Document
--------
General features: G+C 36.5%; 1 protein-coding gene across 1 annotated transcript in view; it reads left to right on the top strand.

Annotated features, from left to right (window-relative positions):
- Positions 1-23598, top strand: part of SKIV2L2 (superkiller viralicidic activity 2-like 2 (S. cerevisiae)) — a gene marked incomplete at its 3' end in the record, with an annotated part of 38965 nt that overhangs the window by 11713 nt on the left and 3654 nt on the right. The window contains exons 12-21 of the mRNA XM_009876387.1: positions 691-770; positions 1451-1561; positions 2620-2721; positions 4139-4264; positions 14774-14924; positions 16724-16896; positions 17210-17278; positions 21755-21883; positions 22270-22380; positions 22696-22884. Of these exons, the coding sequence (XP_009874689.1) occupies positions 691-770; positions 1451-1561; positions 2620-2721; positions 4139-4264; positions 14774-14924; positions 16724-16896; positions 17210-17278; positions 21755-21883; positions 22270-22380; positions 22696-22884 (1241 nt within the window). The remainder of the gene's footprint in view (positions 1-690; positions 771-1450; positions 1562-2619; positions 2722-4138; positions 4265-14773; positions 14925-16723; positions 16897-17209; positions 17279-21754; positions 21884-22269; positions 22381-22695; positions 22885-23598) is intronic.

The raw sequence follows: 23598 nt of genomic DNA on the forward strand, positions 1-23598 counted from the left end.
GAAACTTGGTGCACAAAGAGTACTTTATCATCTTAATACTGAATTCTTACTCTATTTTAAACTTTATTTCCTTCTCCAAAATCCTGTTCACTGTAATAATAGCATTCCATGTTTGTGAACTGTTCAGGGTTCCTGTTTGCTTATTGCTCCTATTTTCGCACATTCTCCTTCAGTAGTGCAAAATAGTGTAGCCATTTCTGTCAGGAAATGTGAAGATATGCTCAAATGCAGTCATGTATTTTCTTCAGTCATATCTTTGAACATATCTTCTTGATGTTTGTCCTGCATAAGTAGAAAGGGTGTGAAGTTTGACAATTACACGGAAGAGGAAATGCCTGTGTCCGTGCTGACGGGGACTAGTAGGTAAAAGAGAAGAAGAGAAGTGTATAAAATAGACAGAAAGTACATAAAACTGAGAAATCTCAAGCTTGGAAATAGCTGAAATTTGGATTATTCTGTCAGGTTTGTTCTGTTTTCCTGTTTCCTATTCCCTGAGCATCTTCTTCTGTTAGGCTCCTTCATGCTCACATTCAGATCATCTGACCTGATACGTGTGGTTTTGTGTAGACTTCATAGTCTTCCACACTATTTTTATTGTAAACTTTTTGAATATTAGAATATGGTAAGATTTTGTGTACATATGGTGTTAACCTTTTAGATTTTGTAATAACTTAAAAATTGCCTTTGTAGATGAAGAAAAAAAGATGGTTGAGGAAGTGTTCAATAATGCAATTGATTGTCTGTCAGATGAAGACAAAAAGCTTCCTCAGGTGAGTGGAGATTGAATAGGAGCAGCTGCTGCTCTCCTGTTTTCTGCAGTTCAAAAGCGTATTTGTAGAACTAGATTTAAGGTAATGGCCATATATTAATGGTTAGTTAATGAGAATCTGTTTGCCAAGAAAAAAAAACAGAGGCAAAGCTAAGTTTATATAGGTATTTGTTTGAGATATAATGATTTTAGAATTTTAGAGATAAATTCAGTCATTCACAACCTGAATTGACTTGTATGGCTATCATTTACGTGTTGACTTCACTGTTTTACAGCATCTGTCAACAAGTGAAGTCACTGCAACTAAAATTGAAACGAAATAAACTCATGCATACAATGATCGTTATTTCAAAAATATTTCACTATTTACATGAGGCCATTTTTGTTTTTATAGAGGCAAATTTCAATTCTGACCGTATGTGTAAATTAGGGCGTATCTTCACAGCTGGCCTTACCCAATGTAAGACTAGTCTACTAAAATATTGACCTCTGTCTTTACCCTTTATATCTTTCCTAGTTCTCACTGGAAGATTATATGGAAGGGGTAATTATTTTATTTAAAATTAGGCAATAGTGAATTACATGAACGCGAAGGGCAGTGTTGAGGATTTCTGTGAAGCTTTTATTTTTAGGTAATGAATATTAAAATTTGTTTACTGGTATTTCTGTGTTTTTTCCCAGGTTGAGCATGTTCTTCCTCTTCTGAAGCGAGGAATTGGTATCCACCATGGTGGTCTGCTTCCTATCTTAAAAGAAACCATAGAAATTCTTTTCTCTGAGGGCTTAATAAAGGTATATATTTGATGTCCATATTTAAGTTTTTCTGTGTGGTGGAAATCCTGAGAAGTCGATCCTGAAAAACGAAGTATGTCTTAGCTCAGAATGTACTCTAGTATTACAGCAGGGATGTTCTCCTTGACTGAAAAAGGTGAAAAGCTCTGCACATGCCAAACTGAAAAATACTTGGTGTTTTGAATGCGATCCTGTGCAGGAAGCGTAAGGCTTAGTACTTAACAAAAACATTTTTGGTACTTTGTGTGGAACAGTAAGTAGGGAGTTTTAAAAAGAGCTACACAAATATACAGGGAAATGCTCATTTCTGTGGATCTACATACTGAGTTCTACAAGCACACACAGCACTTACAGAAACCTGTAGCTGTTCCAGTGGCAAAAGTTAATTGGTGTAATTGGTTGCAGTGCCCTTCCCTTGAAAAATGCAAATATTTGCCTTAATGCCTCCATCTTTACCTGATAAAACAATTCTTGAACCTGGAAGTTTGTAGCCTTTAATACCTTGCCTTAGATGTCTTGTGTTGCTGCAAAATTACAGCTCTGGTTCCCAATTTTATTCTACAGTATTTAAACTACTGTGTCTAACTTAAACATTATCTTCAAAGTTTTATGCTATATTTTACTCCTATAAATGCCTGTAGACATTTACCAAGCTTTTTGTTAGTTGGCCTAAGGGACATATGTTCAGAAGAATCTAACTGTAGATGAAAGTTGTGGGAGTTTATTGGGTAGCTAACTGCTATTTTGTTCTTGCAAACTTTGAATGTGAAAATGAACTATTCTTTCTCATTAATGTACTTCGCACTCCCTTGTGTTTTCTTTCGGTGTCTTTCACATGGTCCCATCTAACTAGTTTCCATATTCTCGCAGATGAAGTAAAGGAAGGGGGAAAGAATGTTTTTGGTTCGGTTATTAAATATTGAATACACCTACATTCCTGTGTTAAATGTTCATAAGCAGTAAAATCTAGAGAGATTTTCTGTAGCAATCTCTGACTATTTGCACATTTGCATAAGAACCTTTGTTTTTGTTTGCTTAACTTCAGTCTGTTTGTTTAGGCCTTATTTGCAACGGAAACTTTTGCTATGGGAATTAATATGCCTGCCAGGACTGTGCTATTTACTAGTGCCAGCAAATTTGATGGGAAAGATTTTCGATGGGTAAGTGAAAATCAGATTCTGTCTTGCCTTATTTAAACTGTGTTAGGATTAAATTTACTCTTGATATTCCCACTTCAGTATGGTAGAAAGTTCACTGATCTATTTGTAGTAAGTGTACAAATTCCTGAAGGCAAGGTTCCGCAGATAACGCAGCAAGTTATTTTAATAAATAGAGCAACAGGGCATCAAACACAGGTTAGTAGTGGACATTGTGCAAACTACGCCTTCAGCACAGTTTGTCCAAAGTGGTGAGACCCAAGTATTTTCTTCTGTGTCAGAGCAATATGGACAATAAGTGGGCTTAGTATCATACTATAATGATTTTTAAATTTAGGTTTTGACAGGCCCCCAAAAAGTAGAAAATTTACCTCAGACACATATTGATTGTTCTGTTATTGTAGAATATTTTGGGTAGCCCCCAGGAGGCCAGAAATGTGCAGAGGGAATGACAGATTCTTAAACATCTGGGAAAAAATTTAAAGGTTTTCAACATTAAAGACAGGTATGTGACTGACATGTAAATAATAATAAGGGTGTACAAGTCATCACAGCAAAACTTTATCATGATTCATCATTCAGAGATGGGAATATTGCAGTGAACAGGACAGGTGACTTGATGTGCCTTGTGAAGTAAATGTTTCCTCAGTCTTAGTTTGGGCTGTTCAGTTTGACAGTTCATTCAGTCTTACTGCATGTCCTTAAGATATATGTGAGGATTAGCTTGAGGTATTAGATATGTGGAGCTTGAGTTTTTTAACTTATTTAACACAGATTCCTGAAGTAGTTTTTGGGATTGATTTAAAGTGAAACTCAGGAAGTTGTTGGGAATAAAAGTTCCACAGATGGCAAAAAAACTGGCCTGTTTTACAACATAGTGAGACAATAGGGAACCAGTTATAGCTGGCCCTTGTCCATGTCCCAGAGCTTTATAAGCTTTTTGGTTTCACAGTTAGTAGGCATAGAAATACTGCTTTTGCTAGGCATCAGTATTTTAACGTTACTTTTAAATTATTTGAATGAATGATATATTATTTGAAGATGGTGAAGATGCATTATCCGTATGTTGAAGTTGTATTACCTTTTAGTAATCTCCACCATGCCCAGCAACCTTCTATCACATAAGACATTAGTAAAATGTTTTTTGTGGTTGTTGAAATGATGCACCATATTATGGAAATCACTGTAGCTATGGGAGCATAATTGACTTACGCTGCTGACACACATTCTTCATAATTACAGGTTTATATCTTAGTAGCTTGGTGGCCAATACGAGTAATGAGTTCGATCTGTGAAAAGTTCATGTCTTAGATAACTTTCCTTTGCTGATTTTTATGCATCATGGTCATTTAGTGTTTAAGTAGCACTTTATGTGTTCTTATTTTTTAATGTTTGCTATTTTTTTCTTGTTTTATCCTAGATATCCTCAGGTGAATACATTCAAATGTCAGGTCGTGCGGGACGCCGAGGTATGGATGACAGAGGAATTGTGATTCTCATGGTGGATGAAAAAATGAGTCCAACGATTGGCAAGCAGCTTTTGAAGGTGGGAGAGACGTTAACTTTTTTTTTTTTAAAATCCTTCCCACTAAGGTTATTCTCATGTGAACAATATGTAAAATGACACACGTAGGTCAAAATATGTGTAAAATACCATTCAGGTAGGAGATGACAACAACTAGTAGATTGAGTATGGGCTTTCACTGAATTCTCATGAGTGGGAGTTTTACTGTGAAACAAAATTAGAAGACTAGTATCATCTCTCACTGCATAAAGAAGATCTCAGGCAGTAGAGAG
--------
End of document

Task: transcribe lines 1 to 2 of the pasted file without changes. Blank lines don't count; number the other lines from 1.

General features: G+C 36.5%; 1 protein-coding gene across 1 annotated transcript in view; it reads left to right on the top strand.

Annotated features, from left to right (window-relative positions):